According to an article in last Saturday’s Journal de Montreal, a thirteen year old girl was brought to the hospital after being thrown to the ground by police and then pepper sprayed.
Here is my roughshoud translation:
Unconscious, wounded and covered in pepper spray, a thirteen year old was brought to the emergency room yesterday after coming between her sixteen year old big brother and the police officers who had come to arrest him.
“I was hit by a blast of pepper, then they hit me and I just felt pain in all my body. Before, I hadn’t known the police to be like that,” said Entessar Mounem in an interview with the Journal yesterday after leaving the hospital.
The incident occurred around noon on the corner of Casgrain and Jarry, in Villeray. Bicycle police had wanted to arrest the girl’s sixteen year old brother for violating the terms of his conditional release, when his family intervened.
According to Stéphane Bélanger, chief of community station 31, the situation soon degenerated into a brawl. Entessar apparently grabbed a police officer’s vest and someone touched the officer’s gun.
“The police officer then freed himself from the girl’s grip, and in the melee she fell to the ground,” according to the chief who arrived at the scene soon after. “According to witnesses, she hit her head on the ground.”
Apparently the girl got up again to go at the police officers, before being doused with pepper spray and falling unconscious. Her mother and brother were also pepper sprayed, but police insist that they did not hit anyone with their batons.
The family and friends say otherwise: “When I saw my sister being hit, I couldn’t see anything else… she is just thirteen years old,” protests one of Entessar’s brothers, Nasser Mounem.
A Hostile Crowd
Police commander Bélanger claims that the police batons were only used to control the angry crowd of almost one hundred people who surrounded the police.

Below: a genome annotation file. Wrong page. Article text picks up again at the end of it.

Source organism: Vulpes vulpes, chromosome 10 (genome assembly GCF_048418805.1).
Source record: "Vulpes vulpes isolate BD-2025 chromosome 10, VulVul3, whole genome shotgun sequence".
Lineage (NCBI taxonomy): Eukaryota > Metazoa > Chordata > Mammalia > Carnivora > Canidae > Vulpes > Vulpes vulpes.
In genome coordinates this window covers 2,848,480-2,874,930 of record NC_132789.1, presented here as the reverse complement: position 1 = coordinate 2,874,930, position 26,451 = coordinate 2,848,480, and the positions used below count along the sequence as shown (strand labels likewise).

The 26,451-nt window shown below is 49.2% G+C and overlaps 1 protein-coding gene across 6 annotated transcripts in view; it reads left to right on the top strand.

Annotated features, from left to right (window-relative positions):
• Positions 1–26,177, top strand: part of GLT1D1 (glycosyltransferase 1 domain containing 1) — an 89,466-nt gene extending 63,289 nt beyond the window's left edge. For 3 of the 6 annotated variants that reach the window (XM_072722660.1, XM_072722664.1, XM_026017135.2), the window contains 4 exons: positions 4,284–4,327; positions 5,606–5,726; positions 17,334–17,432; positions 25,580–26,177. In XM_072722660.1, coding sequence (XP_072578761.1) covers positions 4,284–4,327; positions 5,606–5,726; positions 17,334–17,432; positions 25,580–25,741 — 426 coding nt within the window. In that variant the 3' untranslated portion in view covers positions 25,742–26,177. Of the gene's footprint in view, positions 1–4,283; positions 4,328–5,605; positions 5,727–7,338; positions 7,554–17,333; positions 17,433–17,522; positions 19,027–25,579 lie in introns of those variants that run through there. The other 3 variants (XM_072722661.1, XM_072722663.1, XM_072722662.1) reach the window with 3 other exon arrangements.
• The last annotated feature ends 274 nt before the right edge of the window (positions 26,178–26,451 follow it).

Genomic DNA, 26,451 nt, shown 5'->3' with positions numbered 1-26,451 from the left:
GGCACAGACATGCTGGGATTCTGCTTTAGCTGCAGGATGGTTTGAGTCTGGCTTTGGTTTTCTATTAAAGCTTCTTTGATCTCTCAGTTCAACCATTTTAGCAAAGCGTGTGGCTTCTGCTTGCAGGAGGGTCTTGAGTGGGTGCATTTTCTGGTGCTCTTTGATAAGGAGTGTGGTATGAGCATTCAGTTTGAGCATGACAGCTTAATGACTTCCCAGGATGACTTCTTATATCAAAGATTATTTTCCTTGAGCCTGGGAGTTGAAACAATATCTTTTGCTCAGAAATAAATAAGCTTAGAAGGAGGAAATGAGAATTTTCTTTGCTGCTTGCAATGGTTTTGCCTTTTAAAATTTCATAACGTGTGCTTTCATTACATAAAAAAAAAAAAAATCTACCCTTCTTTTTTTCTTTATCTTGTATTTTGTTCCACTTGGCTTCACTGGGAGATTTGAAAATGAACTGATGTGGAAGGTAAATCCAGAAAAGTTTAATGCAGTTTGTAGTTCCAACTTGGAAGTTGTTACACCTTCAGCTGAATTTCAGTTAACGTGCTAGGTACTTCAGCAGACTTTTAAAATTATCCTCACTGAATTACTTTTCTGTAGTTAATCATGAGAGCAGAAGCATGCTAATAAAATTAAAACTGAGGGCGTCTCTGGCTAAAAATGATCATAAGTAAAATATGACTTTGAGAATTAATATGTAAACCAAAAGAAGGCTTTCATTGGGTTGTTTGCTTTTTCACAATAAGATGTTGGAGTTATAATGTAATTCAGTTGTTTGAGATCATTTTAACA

He points out that an ambulance was called immediately and that the officers brought the teenager’s mother to the hospital in a police car so that she could get there as soon as possible to be with her daughter.
Back at home last night, the young girl said she was worn out and exhausted but did not have a visible injuries.
While the story pretty much speaks for itself, there’s two or three things that i’ll add…
First, while the topic is never explicitly broached, Villeray is a working class neighbourhood and to judge by the names of the girls’ family members, this was yet another case of police violence aimed at Montreal’s Arab working class. (According to the study Quand le travail n’empêche pas d’être pauvre! (p.49), in Montreal it is Arab, Muslim and Black people who have the most “difficulty in entering the job market” – which is a confused way of saying that these are the communities experiencing the highest levels of forced proletarianization.) All of which is just another reminder that anti-racism, anti-cop work, and working class community resistance are inseparable.
Also worth noting, simply coz it’s timely and all: pepper spray and other “non-lethal weapons” are promoted by the police as being less dangerous than guns. While this is theoretically true, in practice police use “non-lethal weapons” like pepper spray far more often than they would use their guns. As such pepper spray and other non-lethal weapons effectively increase the level of police violence.
These weapons are not harmless, and can in fact kill – for instance, almost a year ago Stephane Datey, a university student, was killed by Quebec City police: he had taken drugs, was freaking out, and so the cops covered him with a woolen blanket, pinned him down under a police shield, and then pepper sprayed him. Datey lost consciousness and was pronounced dead at the hospital.
In this regard it is worth mentioning that Montreal police are phasing in another “non-lethal” weapon – as of June 18th the cops will be patrolling in the metros armed with taser guns. Already widely used in the united states, tasers have killed dozens of people in that country – many once they are already in custody. (See this Amnesty International report for more on this.)
And finally, to return to Entessar Mounem, who was pepper sprayed and knocked unconscious by the cops as she fought to protect her brother. Appreciate the irony that normally the racist Journal de Montreal would have only mentioned a girl like her in order to paint a picture of a hyper-submissive female from a strange foreign culture, which is the newspaper’s current line on Arab women. And yet here she was, strong and empowered enough to take on the pigs – showing more guts than i might have.
Now that’s my idea of a role model for girls everywhere…